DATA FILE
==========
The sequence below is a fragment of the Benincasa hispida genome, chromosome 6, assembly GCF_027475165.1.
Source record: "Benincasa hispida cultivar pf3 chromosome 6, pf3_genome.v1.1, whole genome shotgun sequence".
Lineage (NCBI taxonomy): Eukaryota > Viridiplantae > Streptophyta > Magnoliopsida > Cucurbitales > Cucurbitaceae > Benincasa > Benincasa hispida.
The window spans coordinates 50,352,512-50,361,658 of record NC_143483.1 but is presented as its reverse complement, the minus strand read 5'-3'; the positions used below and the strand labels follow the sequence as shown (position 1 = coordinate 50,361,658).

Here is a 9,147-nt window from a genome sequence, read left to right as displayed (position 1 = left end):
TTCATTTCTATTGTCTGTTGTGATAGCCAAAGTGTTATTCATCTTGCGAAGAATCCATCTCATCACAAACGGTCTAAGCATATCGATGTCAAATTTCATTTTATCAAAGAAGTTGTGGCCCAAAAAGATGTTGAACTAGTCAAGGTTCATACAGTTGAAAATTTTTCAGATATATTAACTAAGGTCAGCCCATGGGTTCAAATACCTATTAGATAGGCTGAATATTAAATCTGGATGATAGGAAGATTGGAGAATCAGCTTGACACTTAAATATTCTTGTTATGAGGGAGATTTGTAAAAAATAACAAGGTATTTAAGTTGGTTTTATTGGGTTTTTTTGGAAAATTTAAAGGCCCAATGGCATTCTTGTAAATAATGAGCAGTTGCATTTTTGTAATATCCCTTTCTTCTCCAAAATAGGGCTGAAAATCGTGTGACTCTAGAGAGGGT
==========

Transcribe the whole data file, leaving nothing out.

The sequence below is a fragment of the Benincasa hispida genome, chromosome 6, assembly GCF_027475165.1.
Source record: "Benincasa hispida cultivar pf3 chromosome 6, pf3_genome.v1.1, whole genome shotgun sequence".
Lineage (NCBI taxonomy): Eukaryota > Viridiplantae > Streptophyta > Magnoliopsida > Cucurbitales > Cucurbitaceae > Benincasa > Benincasa hispida.
The window spans coordinates 50,352,512-50,361,658 of record NC_143483.1 but is presented as its reverse complement, the minus strand read 5'-3'; the positions used below and the strand labels follow the sequence as shown (position 1 = coordinate 50,361,658).

Here is a 9,147-nt window from a genome sequence, read left to right as displayed (position 1 = left end):
TTCATTTCTATTGTCTGTTGTGATAGCCAAAGTGTTATTCATCTTGCGAAGAATCCATCTCATCACAAACGGTCTAAGCATATCGATGTCAAATTTCATTTTATCAAAGAAGTTGTGGCCCAAAAAGATGTTGAACTAGTCAAGGTTCATACAGTTGAAAATTTTTCAGATATATTAACTAAGGTCAGCCCATGGGTTCAAATACCTATTAGATAGGCTGAATATTAAATCTGGATGATAGGAAGATTGGAGAATCAGCTTGACACTTAAATATTCTTGTTATGAGGGAGATTTGTAAAAAATAACAAGGTATTTAAGTTGGTTTTATTGGGTTTTTTTGGAAAATTTAAAGGCCCAATGGCATTCTTGTAAATAATGAGCAGTTGCATTTTTGTAATATCCCTTTCTTCTCCAAAATAGGGCTGAAAATCGTGTGACTCTAGAGAGGGT